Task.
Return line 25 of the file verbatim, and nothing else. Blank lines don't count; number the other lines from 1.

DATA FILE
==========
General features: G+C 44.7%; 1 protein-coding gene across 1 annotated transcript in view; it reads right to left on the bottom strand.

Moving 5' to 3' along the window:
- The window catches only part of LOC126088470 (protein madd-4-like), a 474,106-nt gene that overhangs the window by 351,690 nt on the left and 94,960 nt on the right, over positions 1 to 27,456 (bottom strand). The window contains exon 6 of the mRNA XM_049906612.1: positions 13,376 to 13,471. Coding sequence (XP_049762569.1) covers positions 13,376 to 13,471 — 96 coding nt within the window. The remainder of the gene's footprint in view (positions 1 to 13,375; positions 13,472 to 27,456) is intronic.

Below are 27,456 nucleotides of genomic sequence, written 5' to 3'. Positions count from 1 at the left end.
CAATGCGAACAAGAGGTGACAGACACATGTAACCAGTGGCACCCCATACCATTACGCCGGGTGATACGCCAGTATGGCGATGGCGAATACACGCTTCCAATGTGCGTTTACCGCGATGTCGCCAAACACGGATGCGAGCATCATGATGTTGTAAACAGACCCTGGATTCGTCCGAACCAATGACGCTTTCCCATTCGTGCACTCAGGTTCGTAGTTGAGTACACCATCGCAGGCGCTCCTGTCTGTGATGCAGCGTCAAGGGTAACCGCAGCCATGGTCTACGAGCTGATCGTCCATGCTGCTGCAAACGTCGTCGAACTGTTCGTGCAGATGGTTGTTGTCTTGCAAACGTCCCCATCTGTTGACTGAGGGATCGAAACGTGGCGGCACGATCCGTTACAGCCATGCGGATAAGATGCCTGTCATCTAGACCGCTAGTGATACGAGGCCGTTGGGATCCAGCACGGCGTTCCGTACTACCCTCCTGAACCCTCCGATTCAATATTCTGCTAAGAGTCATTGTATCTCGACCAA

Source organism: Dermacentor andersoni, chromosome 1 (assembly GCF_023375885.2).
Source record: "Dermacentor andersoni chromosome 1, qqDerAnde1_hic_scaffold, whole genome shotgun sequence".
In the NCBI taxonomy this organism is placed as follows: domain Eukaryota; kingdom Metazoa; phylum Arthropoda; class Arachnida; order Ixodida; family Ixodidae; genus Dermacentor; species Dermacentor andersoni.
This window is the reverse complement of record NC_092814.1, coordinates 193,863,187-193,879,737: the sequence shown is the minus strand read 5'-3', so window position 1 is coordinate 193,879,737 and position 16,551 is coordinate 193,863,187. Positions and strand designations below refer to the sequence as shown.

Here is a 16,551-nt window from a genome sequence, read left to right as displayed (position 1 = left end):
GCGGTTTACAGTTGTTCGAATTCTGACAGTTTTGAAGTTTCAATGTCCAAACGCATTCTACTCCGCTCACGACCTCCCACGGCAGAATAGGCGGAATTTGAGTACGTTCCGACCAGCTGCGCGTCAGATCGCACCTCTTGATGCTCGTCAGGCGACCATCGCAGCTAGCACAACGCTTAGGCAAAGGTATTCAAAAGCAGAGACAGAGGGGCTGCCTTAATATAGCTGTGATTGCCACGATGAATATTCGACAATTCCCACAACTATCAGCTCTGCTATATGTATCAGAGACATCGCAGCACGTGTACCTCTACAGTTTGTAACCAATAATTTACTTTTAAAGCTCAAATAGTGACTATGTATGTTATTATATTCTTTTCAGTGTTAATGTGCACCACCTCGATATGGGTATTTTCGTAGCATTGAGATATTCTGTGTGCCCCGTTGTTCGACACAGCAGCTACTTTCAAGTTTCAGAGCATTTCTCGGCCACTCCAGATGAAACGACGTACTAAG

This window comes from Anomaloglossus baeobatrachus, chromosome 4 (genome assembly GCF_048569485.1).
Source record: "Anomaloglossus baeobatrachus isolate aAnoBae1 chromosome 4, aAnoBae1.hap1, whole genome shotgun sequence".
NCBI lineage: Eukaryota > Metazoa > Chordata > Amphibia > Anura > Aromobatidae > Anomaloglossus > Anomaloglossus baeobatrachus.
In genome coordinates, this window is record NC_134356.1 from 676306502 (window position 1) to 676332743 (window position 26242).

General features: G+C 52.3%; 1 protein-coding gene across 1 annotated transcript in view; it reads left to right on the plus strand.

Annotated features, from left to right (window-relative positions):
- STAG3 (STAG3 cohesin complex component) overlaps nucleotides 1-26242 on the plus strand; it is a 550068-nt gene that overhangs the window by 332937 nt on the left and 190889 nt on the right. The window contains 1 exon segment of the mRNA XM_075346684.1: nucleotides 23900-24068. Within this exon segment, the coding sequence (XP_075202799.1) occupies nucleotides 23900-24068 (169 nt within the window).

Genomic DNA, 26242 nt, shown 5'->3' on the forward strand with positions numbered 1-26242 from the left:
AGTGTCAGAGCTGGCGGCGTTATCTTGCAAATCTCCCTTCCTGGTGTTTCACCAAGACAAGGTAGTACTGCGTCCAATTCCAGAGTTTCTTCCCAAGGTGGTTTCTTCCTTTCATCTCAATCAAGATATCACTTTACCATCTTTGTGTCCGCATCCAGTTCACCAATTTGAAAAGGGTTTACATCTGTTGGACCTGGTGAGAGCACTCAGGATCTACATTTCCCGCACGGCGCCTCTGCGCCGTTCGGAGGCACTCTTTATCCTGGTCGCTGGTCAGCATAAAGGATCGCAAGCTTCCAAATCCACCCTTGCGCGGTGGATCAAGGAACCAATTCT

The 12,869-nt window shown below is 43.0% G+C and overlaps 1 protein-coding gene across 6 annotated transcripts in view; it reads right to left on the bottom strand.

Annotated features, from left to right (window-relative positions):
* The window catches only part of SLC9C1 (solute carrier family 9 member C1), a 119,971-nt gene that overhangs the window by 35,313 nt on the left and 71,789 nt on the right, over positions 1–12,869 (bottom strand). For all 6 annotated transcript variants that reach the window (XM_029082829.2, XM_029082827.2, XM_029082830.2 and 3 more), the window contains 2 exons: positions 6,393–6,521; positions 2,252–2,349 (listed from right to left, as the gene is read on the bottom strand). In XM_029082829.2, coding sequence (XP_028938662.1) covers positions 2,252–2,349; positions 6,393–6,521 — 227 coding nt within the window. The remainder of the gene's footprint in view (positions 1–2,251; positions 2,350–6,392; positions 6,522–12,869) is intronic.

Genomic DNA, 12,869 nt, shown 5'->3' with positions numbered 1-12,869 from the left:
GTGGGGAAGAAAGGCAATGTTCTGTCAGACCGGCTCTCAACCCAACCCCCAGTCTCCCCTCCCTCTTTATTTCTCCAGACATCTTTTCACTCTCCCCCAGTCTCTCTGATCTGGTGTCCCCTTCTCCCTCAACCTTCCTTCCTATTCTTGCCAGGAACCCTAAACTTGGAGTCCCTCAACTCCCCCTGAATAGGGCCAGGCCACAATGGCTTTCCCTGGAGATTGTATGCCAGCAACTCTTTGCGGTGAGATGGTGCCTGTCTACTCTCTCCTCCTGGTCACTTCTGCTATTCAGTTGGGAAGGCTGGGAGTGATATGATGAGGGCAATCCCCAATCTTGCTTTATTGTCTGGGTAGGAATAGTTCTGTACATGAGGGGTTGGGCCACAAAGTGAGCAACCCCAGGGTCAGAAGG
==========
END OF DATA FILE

GTGGGGAAGAAAGGCAATGTTCTGTCAGACCGGCTCTCAACCCAACCCCCAGTCTCCCCTCCCTCTTTATTTCTCCAGACATCTTTTCACTCTCCCCCAGTCTCTCTGATCTGGTGTCCCCTTCTCCCTCAACCTTCCTTCCTATTCTTGCCAGGAACCCTAAACTTGGAGTCCCTCAACTCCCCCTGAATAGGGCCAGGCCACAATGGCTTTCCCTGGAGATTGTATGCCAGCAACTCTTTGCGGTGAGATGGTGCCTGTCTACTCTCTCCTCCTGGTCACTTCTGCTATTCAGTTGGGAAGGCTGGGAGTGATATGATGAGGGCAATCCCCAATCTTGCTTTATTGTCTGGGTAGGAATAGTTCTGTACATGAGGGGTTGGGCCACAAAGTGAGCAACCCCAGGGTCAGAAGG